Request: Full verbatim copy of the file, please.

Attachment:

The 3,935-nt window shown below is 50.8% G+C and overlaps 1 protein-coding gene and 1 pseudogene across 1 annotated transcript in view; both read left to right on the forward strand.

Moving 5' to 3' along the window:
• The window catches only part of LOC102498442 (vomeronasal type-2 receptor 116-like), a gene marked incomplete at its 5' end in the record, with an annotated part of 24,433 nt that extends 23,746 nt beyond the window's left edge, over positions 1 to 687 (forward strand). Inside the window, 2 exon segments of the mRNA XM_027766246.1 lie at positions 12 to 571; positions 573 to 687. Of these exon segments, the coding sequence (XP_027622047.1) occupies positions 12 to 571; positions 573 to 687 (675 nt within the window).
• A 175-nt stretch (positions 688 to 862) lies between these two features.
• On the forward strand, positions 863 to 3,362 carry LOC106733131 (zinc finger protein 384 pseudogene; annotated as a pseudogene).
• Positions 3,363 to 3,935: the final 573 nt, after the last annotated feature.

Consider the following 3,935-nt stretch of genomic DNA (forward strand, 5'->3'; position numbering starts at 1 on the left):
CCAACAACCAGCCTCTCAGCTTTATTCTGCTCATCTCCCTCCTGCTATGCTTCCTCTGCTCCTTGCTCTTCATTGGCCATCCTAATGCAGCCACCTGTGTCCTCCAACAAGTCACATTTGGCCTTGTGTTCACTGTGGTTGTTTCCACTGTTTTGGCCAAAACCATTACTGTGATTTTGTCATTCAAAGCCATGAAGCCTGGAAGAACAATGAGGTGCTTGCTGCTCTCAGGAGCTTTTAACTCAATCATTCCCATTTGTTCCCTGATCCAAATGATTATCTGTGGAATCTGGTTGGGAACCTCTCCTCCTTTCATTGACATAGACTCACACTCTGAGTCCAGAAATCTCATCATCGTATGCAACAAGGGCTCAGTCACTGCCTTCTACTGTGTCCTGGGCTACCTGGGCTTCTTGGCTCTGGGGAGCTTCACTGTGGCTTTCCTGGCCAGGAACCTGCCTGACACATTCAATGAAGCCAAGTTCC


The 3,935-nt window shown below is 50.8% G+C and overlaps 1 protein-coding gene and 1 pseudogene across 1 annotated transcript in view; both read left to right on the forward strand.

Moving 5' to 3' along the window:
• The window catches only part of LOC102498442 (vomeronasal type-2 receptor 116-like), a gene marked incomplete at its 5' end in the record, with an annotated part of 24,433 nt that extends 23,746 nt beyond the window's left edge, over positions 1 to 687 (forward strand). Inside the window, 2 exon segments of the mRNA XM_027766246.1 lie at positions 12 to 571; positions 573 to 687. Of these exon segments, the coding sequence (XP_027622047.1) occupies positions 12 to 571; positions 573 to 687 (675 nt within the window).
• A 175-nt stretch (positions 688 to 862) lies between these two features.
• On the forward strand, positions 863 to 3,362 carry LOC106733131 (zinc finger protein 384 pseudogene; annotated as a pseudogene).
• Positions 3,363 to 3,935: the final 573 nt, after the last annotated feature.

Consider the following 3,935-nt stretch of genomic DNA (forward strand, 5'->3'; position numbering starts at 1 on the left):
CCAACAACCAGCCTCTCAGCTTTATTCTGCTCATCTCCCTCCTGCTATGCTTCCTCTGCTCCTTGCTCTTCATTGGCCATCCTAATGCAGCCACCTGTGTCCTCCAACAAGTCACATTTGGCCTTGTGTTCACTGTGGTTGTTTCCACTGTTTTGGCCAAAACCATTACTGTGATTTTGTCATTCAAAGCCATGAAGCCTGGAAGAACAATGAGGTGCTTGCTGCTCTCAGGAGCTTTTAACTCAATCATTCCCATTTGTTCCCTGATCCAAATGATTATCTGTGGAATCTGGTTGGGAACCTCTCCTCCTTTCATTGACATAGACTCACACTCTGAGTCCAGAAATCTCATCATCGTATGCAACAAGGGCTCAGTCACTGCCTTCTACTGTGTCCTGGGCTACCTGGGCTTCTTGGCTCTGGGGAGCTTCACTGTGGCTTTCCTGGCCAGGAACCTGCCTGACACATTCAATGAAGCCAAGTTCC